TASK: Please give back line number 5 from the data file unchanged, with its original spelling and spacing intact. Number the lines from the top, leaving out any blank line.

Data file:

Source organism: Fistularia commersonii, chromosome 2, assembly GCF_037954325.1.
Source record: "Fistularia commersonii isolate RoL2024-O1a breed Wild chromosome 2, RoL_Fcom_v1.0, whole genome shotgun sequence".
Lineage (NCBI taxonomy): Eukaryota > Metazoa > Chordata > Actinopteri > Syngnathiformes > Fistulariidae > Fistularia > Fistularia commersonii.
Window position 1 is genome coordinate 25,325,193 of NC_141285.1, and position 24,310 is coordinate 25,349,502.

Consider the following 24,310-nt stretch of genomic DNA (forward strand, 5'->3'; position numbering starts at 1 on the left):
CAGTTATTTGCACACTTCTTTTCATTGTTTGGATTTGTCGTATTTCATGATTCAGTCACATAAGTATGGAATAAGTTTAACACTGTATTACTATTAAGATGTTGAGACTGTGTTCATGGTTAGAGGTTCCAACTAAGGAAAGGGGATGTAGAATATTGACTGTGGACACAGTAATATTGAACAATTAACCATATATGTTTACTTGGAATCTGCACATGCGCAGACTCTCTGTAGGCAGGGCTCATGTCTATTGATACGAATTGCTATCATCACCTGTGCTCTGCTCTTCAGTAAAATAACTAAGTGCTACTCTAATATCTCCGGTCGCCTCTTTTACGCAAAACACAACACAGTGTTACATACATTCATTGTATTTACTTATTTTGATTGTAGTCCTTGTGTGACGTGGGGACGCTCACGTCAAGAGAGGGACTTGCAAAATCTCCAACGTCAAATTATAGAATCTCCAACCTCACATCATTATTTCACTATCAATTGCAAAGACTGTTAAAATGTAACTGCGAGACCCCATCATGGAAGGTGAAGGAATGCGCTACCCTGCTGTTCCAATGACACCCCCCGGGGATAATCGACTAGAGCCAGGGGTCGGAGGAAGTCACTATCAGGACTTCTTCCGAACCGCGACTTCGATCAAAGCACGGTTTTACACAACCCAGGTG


Consider the following 24,310-nt stretch of genomic DNA (forward strand, 5'->3'; position numbering starts at 1 on the left):